Circulation of the ocean plays an equally important role in regulating the earth's climate, reveals a new study.
According to the study, say the major cooling of Earth and continental ice build-up in the Northern Hemisphere 2.7 million years ago coincided with a shift in the circulation of the ocean - which pulls in heat and carbon dioxide in the Atlantic and moves them through the deep ocean from north to south until it's released in the Pacific.
AdvertisementThe ocean conveyor system, Rutgers scientists believe, changed at the same time as a major expansion in the volume of the glaciers in the northern hemisphere as well as a substantial fall in sea levels. It was the Antarctic ice, they argue, that cut off heat exchange at the ocean's surface and forced it into deep water. They believe this caused global climate change at that time, not carbon dioxide in the atmosphere.
Stella Woodard, postdoctoral researcher in the Department of Marine and Coastal Sciences, said that they have argued that it was the establishment of the modern deep ocean circulation - the ocean conveyor - about 2.7 million years ago, and not a major change in carbon dioxide concentration in the atmosphere that triggered an expansion of the ice sheets in the northern hemisphere.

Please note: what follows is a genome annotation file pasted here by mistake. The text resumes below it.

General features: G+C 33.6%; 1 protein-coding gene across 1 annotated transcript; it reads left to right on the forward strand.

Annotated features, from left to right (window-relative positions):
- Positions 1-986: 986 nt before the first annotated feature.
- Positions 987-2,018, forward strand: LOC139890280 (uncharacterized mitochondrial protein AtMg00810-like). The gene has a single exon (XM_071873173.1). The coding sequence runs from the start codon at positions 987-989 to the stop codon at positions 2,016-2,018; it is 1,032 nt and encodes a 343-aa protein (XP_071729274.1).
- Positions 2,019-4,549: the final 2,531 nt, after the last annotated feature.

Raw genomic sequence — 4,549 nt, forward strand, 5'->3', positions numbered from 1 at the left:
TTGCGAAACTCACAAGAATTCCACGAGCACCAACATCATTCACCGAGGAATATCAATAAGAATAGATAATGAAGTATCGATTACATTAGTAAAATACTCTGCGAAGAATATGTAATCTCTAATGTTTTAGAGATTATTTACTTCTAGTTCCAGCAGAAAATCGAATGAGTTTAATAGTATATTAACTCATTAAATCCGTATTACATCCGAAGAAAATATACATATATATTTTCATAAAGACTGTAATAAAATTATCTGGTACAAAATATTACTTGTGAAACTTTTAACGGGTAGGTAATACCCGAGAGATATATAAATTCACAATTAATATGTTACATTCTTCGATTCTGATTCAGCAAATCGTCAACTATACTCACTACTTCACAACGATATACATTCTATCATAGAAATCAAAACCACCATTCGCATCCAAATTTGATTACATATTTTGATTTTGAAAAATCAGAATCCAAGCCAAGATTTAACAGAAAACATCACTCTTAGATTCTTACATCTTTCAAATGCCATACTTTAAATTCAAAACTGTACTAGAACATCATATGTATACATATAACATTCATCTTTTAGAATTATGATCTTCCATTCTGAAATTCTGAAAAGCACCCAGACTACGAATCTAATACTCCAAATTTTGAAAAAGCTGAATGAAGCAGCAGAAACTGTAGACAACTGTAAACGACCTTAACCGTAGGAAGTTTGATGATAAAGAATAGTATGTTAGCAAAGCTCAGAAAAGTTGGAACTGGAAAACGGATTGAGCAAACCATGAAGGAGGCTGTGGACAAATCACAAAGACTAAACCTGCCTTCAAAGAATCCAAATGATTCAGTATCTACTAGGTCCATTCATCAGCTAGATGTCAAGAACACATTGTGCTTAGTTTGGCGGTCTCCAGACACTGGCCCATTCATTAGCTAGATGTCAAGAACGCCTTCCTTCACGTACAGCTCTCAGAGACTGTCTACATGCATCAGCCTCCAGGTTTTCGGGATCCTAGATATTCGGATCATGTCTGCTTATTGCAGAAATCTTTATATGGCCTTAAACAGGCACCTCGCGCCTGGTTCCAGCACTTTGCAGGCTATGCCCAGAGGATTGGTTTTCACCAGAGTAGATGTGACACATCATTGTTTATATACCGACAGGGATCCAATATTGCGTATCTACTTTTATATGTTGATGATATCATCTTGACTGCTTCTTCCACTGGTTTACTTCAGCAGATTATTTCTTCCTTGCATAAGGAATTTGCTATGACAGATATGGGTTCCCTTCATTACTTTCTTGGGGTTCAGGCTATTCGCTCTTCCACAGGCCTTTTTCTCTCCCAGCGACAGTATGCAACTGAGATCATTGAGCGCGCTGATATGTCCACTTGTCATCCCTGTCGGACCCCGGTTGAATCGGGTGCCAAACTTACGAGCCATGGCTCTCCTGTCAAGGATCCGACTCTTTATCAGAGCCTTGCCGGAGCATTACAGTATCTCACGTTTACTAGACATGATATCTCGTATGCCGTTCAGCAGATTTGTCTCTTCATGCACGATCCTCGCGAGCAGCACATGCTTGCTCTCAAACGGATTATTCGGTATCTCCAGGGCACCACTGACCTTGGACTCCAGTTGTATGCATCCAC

The study shows that changes in heat distribution between the ocean basins are important for understanding future climate change. However, scientists can't predict precisely what effect the carbon dioxide currently being pulled into the ocean from the atmosphere will have on climate. Still, they argue that since more carbon dioxide has been released in the past 200 years than any recent period in geological history, interactions between carbon dioxide, temperature changes and precipitation, and ocean circulation will result in profound changes.
Scientists believe that the different pattern of deep ocean circulation was responsible for the elevated temperatures 3 million years ago when the carbon dioxide level in the atmosphere was arguably what it is now and the temperature was 4 degree Fahrenheit higher. They say the formation of the ocean conveyor cooled the earth and created the climate we live in now.
The study was published in Science.